Wednesday, May 28, 2014

Fangs of the Living Dead = Even Adds a Light Offing

Note:  This is a review I originally posted to my Epinions account. A few modifications have been made.

Many years ago, back when I was working at Wolf Camera, I got several collections of movies, each containing about 9 or 10 movies.  Each had a theme, like science-fiction movies.  One set was called “The Living Dead” and had 9 movies about zombies, vampires and the like.  I figured that most of them would be bad.  Regrettably, I had no idea how bad they could be.

Fangs of the Living Dead starts with Sylvia talking to her soon-to-be husband, Dr. Piero Luciani, and his friend, Max.  She’s just received a letter from her uncle, Count Waldrick, informing her that her mother has died and left her this really plain-looking castle.  She decides to go over to the castle, if only to sign the paperwork and be done with it.  Piero objects, but Sylvia insists that she’s just going over, doing the paperwork stuff and coming right back.

When she gets there, she meets the butler, who informs her that Count Waldrick won’t be available until 10:00 that night.  So she waits.  When he does arrive, he tells his niece about some family history and informs her that she’s to stay and continue the family tradition or something like that.  She refuses, insisting that she’s to marry soon.  He says that all that’s ancient history.  He has her write a letter to her fiancĂ©, informing him that she won’t ever be coming back.

Piero and Max talk it over and decide that Piero’s not taking “get lost” for an answer.  So, they go over to Sylvia’s castle to talk her out of staying.  The doorman says that he’s under strict orders not to let anyone talk to her.  They yell out and even get to see Sylvia who doesn’t talk to them, but doesn’t exactly look like she doesn’t want to, either.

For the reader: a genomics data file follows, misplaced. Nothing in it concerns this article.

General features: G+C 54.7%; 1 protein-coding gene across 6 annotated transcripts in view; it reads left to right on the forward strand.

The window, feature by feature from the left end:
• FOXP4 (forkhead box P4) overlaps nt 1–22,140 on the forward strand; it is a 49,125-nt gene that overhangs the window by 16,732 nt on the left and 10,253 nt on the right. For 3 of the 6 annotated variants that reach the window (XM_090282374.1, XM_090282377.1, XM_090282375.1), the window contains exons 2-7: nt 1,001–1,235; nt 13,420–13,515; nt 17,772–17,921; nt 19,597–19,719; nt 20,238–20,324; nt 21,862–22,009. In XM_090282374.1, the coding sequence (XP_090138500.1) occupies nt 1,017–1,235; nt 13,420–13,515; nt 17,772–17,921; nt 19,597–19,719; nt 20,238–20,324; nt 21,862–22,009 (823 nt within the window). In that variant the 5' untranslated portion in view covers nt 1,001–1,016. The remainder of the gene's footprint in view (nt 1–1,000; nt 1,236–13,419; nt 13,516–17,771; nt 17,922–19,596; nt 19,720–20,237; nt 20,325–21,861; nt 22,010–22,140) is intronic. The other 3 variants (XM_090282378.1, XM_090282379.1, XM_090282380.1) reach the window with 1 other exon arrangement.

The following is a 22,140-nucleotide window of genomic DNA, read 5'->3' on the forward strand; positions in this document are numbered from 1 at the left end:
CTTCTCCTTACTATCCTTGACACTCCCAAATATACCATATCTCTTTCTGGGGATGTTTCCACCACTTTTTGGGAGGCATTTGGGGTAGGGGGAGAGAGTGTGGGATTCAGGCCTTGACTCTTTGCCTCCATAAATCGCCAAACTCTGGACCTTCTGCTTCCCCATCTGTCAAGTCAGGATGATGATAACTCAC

Back at the inn that they’re staying at, Piero and Max try to figure out a way to get Sulvia back.  They meet a local doctor who tells them of the count and his family.  Now, Piero and Max know that they have to do something.  They get into the castle, get into some trouble and finally manage to get out with Sylvia.  They all go back home and presumably live a happy life.  (That is, except for Max, but I don’t want to ruin the end.)

The first thing you notice is that the dubbing isn’t really that good.  It’s not the cheap martial-arts dubbing where people speak way more or way less than their lips would indicate, but it’s fairly obvious if you look at the screen.  At first, I thought that the audio was slightly out of synch, but I soon realized that this was dubbed.

Then again, the film quality is really bad, too.  You know when you went to the movies as a kid to see a film that had been in the theater for about two months and the film quality had suffered greatly?  That’s what this looks like.  I haven’t watched all of the movies in the collection yet, but I suspect that whoever put this together didn’t buy the rights to the best version of all of the movies.  The video and audio are so bad that there has to be a better version out there.

Also, a lot of the people look alike.  The women could almost have been played by one brunette playing all the dark-haired roles and one blond playing all of the light-haired roles.  There’s some differentiation in the men, but there aren’t a whole lot of male roles.  You have Piero, Max, the count and the local doctor.

Speaking of Max, I have to wonder if he was intended to be so funny.  He comes across as a loser meant to provide a few laughs.  He complains that garlic makes his nose “tickle,” but he has no problem walking over to it and picking it up.  He also carries some with him, causing him to sneeze at an inopportune time.  (For the record, I don’t like the word tickle, especially when used about the nose.  This doesn’t really make me like the character.)

Overall, the dialogue is also pretty bad.  Maybe it was lost in translation, but I doubt it.  I think that the translator had to watch the movie and realized that he didn’t really have to try too hard here.  I almost wonder how good the script was in the original version.  I’d like to know mostly because it does detract from the movie.  It’s hard to take the actors seriously when the voices came across so badly.

I don’t really think I’d want to watch it again, even if I did learn the language.  Everything about this movie is so bad that it should be used as an example of what not to do when making a vampire movie.  Even though I like vampire movies, there are some that truly are not worth the DVD that they were burned on.  If you see it on one of the movie channels that you get, I’d only tell you to watch a few minutes just to see how bad it is.  This is another candidate for any bottom-ten lists out there.

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